The study analyzed literature from different parts of the world as it relates to the phenomena under study in Taiwan. U.S. Department of Health and Human Services notes that in the United States where people from different parts of the world move to, the immigrant population always faces challenges adjusting to the new environment (Yang, Y. M., et al., 2015, pp 136). Besides the challenging process of gaining legal documents to reside in the country, the immigrants have to adapt to the new culture and physical environment. Wang and Yang agree that the population imbalance in Asia will continue to drive many men across borders in search of wives. The proliferation of social media groups that cuts across borders also encourages individuals to look for soul mates from other countries. Some people are taking advantage of the impoverished and desperate women to lure them into sex trade where they are exploited and many women who succeed in finding foreign husbands are disappointed with their new life where they have to start their social lives from zero. The desperation often takes a toll on their physical health.
In the past, many communities were conservative and could not allow for intermarriages, especially with individuals from different countries. However, with globalization, people are today welcoming the idea of meeting new people online and settling in marriage. However, the trend will open new challenges for the many women who make the decision of venturing in far off countries in such of love and a better life (Yang, Y. M., et al., 2015, pp. 136). The current study identifies the issue of health as one of the problems facing the immigrant wives in Taiwan. Middlemen would take over the business of handing over young girls to men who want to own a sex slave instead of a wife. However, Kreps and Sparks think that the situation can improve for the foreign women if the authorities from the receiving country put in place programs to help them adjust quickly and gain health awareness to avoid the many prevailing ailments in these countries (Yang, Y. M., et al., 2015, pp.139). They point out at the current stigmatization of imported wives as one of the issues authorities have to deal with in future.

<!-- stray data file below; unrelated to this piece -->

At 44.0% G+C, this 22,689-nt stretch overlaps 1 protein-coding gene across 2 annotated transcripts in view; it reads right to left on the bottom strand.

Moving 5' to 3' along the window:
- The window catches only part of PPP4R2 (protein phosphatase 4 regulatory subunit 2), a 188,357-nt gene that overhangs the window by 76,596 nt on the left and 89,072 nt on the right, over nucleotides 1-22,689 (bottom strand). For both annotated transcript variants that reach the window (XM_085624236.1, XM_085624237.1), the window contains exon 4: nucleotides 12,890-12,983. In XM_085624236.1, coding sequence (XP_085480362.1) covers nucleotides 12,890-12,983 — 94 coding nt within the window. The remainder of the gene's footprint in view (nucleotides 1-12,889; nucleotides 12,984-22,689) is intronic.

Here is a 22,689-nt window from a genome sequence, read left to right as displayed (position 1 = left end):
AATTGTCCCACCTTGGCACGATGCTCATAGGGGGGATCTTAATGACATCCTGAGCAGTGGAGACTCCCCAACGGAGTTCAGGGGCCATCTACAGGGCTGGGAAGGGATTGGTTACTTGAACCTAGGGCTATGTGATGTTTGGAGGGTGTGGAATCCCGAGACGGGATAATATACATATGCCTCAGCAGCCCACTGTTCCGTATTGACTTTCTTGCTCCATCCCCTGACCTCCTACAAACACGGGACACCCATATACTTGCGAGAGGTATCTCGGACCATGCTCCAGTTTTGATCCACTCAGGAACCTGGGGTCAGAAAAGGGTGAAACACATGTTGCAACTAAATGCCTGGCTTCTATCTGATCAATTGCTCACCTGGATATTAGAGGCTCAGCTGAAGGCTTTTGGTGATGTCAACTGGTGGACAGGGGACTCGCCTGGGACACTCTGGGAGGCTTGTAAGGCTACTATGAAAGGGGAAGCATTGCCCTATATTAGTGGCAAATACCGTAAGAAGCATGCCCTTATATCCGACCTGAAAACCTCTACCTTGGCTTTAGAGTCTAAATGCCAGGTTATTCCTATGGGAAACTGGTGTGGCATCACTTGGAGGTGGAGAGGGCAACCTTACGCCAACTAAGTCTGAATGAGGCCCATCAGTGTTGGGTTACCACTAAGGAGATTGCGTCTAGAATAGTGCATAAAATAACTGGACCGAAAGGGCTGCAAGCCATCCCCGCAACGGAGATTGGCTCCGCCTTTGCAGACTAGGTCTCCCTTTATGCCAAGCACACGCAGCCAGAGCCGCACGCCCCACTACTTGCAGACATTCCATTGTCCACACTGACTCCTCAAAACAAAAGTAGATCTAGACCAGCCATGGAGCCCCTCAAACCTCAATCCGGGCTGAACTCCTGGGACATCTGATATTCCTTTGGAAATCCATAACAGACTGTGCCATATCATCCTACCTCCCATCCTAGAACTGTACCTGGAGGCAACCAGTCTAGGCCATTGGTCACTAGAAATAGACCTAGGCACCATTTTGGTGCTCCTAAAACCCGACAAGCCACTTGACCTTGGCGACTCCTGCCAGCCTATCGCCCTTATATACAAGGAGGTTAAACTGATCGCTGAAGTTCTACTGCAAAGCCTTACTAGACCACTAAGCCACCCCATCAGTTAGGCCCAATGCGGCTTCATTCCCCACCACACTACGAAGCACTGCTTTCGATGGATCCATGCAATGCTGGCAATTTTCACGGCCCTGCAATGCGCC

It is clear that the method adopted was effective in bringing out the themes of the study and exhibiting how factors such as health illiteracy, low self-esteem, and discrimination adversely affected the lives of the immigrant women in Taiwan. Since the method of data collection was open-ended, the study facilitated comprehensive platform in which the participants shared their experiences and gave opinions on how to alleviate their living conditions (Yang, Y. M., et al., 2015, pp. 140). Through the findings of this study, other stakeholders from various parts of the globe can rely on this information to come up with practical solutions especially for the betterment of the quality of life of women immigrants such as building their resilience. References
Yang, Y. M., et al., (2015). Health Empowerment Among Immigrant Women in Transnational Marriages in Taiwan. Journal of Nursing Scholarship, 47(2), 135-142. Retrived From http://onlinelibrary.wiley.com/doi/10.1111/jnu.12110/abstract